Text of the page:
Acute injuries resulting from accidents involvingpowered mobility devices (PMDs)—Developmentand outcomes of PMD-related accidents in Sweden
Artikel i vetenskaplig tidskrift, 2019
Powered mobility devices (PMDs) are commonly used as aids for older people andpeople with disabilities, subgroups of vulnarable road users (VRUs) who are rarely noted in trafficsafety contexts. However, the problem of accidents involving PMD drivers has been reported inmany countries where these vehicles have become increasingly popular.The aim of this study is to extract and analyze national PMD-related accident and injury datareported to the Swedish Traffic Accident Data Acquisition (STRADA) database. The results will pro-vide valuable insight into the risks and obstacles that PMD drivers are exposed to in the trafficenvironment and may contribute to improving the mobility of this group in the long term.
The current study is based on data from 743 accidents and 998 persons. An analysiswas performed on a subset of data (N¼301) in order to investigate the development of accidentsover a period of 10 years. Thereafter, each accident in the whole data set was registered as eithersingle (N¼427) or collision (N¼315).
The results show that there was a 3-fold increase in the number of PMD-related accidentsreported to STRADA during the period 2007–2016.With regard to single accidents, collisions, as well as fatalities, the injury statistics were dominatedby males. Single accidents were more common than collisions (N¼427 andN¼316, respectively)and the level of injury sustained in each type of accident is on par.The vast majority of single accidents resulted in the PMD driver impacting the ground (87%), dueto either PMD turnover (71%) or the driver falling out of the PMD (16%). The reason for many ofthe single accidents was a difference in ground level (34%, typically a curb).Cars, trucks, or buses were involved in 67% of collision events; these occured predominantly atjunctions or intersections (70%).Abbreviated Injury Scale (AIS) 3þinjuries were dominated by hip and head injuries in both singleaccidents and collision events.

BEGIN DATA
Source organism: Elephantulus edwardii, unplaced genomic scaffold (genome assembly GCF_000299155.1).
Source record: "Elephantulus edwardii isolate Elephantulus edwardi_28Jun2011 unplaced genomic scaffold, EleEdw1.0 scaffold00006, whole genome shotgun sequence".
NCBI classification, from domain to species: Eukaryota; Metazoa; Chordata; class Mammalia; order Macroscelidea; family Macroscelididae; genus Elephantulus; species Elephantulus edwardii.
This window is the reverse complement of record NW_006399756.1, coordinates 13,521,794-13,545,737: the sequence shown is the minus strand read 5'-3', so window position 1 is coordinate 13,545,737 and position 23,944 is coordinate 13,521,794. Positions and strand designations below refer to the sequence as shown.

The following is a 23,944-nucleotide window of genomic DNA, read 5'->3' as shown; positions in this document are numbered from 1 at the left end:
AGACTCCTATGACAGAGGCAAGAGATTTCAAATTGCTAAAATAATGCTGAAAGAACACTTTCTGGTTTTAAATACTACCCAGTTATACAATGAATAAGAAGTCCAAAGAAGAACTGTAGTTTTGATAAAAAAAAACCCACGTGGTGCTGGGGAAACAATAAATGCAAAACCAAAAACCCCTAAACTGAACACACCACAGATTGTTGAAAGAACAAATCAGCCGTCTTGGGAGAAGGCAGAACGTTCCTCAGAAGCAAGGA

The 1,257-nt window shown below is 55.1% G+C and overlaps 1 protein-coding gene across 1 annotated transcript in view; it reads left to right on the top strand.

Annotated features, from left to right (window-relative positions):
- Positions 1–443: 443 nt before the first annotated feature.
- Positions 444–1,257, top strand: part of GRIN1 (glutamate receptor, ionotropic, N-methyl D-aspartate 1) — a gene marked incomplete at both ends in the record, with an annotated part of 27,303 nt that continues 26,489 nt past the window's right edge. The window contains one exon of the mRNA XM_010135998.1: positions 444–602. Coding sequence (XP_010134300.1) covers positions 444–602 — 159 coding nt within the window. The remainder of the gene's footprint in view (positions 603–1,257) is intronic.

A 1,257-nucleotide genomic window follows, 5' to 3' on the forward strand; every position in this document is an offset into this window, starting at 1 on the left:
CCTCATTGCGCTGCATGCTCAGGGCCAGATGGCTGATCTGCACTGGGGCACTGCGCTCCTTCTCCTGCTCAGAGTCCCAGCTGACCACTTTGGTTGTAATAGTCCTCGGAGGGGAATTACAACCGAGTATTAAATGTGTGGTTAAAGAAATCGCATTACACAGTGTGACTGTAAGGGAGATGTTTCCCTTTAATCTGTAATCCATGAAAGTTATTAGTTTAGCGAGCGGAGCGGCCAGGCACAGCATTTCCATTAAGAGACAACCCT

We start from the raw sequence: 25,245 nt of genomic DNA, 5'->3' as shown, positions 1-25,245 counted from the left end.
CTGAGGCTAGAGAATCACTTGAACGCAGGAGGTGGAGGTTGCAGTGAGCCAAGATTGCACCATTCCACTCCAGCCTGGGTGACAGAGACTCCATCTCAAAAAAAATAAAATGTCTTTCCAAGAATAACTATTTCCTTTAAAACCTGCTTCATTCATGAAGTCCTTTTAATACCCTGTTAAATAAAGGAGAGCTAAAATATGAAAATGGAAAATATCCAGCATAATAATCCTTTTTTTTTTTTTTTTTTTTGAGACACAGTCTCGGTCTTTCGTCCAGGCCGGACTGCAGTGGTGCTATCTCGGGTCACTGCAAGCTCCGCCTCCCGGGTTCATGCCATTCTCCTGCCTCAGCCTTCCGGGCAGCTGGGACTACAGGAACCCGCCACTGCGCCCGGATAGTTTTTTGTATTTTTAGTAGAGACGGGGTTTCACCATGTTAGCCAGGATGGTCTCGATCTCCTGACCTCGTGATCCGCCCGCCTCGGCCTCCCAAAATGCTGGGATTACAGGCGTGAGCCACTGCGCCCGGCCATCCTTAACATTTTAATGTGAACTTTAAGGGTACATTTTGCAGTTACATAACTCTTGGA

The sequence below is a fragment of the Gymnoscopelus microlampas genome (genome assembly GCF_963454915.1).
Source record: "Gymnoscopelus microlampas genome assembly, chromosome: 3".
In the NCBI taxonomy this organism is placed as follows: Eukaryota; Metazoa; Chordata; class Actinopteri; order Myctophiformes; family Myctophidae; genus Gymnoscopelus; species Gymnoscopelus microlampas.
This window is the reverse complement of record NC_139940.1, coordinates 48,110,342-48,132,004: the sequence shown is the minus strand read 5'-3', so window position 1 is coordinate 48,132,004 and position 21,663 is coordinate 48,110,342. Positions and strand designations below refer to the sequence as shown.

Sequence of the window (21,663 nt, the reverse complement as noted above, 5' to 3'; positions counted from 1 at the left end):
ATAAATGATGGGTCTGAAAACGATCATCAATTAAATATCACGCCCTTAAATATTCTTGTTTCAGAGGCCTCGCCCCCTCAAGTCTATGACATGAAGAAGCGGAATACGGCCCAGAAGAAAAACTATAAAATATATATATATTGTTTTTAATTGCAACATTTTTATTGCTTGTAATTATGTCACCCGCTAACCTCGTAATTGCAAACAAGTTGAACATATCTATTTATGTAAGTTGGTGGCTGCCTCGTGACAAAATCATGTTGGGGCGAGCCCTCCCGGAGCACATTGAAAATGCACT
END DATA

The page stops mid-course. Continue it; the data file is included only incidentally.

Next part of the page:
The present study shows that further research on PMD accidents is required, withregard to both single accidents and collision events. To ensure that appropriate decisions aremade, future work should follow up on injury trends and further improve the quality of PDM-related accident data. Improved vehicle stability and design, increased usage of safety equipment,proper training programs, effective maintenance services, and development of a supporting infra-structure would contribute to increased safety for PMD drivers.
Powered mobility devices(PMDs)
vulnerableroad users (VRUs)